New York City has come up with a creative way to promote safety on the streets via arts-based learning:
By rewriting traditional street-sign warnings in haiku form, New York City is using poetry to urge motorists, cyclists, and pedestrians to think about safety. (See one of the 200 new signs below.) City Transportation Commissioner Janette Sadik-Khan unveiled the new Curbside Haiku campaign on Tuesday, saying the city is “putting poetry into motion with public art to make New York City’s streets even safer.
The New York City Department of Transportation will be posting hundreds of signs around the city as part of a new safety education campaign called “Curbside Haiku.” The signs were created by New York/Atlanta artist John Morse and feature twelve designs accompanied by a haiku poem. Via New York City’s ‘adorable’ haiku traffic signs – The Week.
Morse created the images through paper collage and authored the haiku, which he said was a whimsical take on a deadly serious subject. “It’s like a Grimm’s fairy tale. You’re delivering a dark message in a way that’s rather delightful.” He said the challenge was to find a new way to deliver an old message. “We have this thought of ‘walk/don’t walk. Look both ways.’ I get that, I understand that,” he said. “The goal here is to say ‘how can I reach people who have heard that message a million times but need to hear it again?’”He added that the poetry “underscores the reality here, the harshness of, what is the brutality of traffic. That’s a very significant thing.”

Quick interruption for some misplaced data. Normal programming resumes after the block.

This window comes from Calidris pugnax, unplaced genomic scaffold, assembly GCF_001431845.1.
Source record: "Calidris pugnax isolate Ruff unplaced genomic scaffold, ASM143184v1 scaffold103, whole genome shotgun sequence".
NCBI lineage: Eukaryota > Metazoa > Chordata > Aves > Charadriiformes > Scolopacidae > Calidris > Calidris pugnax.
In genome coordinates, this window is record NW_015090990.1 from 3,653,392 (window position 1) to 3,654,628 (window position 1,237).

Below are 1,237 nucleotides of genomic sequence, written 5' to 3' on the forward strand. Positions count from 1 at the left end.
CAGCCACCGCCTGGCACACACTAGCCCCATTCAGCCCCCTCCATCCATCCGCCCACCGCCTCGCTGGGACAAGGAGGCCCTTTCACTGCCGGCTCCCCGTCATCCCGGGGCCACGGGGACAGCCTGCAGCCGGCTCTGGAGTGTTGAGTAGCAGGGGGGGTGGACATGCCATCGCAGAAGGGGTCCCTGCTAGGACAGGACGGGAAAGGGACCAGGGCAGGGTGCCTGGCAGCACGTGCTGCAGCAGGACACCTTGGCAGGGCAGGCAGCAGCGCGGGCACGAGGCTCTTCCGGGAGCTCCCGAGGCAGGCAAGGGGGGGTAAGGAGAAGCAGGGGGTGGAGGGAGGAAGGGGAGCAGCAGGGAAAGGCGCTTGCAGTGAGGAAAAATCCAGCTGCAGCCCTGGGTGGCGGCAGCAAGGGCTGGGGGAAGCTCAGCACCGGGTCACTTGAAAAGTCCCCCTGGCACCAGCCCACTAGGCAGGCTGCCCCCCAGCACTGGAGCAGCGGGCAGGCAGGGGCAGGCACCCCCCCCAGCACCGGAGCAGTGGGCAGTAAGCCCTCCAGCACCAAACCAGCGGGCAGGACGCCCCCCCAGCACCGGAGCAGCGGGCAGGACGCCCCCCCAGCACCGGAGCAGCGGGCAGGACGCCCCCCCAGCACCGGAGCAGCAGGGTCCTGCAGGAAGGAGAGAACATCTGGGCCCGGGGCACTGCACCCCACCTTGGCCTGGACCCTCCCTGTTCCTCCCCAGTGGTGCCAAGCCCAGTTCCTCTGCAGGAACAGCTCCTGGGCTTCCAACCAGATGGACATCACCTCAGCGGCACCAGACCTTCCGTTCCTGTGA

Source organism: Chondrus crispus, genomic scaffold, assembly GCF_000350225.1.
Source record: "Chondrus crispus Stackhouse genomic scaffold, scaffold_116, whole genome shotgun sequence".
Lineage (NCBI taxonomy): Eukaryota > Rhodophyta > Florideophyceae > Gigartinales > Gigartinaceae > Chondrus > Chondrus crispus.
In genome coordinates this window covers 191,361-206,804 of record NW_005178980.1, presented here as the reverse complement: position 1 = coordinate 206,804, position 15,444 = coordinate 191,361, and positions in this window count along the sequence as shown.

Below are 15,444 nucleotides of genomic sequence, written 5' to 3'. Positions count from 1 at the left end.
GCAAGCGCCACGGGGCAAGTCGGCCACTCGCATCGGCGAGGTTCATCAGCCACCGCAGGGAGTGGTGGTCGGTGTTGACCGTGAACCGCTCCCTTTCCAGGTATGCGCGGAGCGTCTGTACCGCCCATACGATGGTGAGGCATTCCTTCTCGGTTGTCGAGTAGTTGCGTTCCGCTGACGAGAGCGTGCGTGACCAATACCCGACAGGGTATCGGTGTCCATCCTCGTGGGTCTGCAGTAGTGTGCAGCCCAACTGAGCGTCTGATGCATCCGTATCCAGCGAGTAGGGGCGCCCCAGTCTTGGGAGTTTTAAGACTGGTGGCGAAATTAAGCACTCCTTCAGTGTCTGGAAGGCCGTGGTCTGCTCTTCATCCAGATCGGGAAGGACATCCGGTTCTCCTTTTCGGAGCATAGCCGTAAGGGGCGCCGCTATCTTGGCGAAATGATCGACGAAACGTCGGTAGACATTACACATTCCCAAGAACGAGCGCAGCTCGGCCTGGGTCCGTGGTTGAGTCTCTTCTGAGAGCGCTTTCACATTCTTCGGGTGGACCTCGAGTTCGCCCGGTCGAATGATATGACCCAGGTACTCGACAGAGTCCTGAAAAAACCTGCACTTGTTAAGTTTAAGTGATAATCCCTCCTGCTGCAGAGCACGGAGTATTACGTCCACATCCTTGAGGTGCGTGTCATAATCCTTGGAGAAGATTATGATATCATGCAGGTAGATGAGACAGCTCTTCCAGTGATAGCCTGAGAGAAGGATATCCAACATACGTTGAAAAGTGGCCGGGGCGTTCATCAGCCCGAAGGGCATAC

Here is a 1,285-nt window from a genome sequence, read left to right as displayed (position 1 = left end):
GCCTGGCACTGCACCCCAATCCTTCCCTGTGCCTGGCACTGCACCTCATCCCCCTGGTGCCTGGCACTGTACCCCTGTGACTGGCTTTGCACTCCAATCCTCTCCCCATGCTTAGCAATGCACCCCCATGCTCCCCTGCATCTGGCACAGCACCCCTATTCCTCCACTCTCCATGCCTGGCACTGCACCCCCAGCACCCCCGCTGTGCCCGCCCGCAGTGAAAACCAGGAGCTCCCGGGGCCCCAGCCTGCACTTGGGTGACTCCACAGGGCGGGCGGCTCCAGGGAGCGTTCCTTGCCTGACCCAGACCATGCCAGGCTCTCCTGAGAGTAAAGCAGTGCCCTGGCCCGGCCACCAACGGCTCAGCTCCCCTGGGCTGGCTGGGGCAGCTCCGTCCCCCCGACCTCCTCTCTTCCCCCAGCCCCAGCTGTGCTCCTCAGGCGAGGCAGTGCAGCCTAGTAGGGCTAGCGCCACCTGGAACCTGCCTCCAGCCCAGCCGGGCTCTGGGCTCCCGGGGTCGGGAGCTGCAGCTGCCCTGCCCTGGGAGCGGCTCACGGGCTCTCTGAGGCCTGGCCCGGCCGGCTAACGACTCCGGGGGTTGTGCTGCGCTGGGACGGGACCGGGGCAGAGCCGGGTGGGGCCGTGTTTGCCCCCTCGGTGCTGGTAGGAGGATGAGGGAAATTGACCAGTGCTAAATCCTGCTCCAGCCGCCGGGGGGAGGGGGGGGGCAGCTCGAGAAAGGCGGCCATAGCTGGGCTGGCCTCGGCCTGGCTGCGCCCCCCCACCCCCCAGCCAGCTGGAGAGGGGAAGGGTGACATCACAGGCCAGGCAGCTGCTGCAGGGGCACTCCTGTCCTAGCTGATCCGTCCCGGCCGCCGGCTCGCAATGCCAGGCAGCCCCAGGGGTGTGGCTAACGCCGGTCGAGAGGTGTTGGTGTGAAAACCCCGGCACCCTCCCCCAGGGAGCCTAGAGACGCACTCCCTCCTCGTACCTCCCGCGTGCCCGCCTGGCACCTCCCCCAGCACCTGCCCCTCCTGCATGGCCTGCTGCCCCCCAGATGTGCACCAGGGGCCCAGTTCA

New York City has fought speeding with “slow zones” and digital images of skeletons. It has turned Times Square into a pedestrian zone. It has installed hundreds of miles of bike lanes and will implement a bike share program next year. Via Transportation Nation
I hope this works. I was in NYC recently and it seemed like I was the only pedestrian who waited for a green light to cross the street. With so many jay walkers, no wonder traffic can’t move.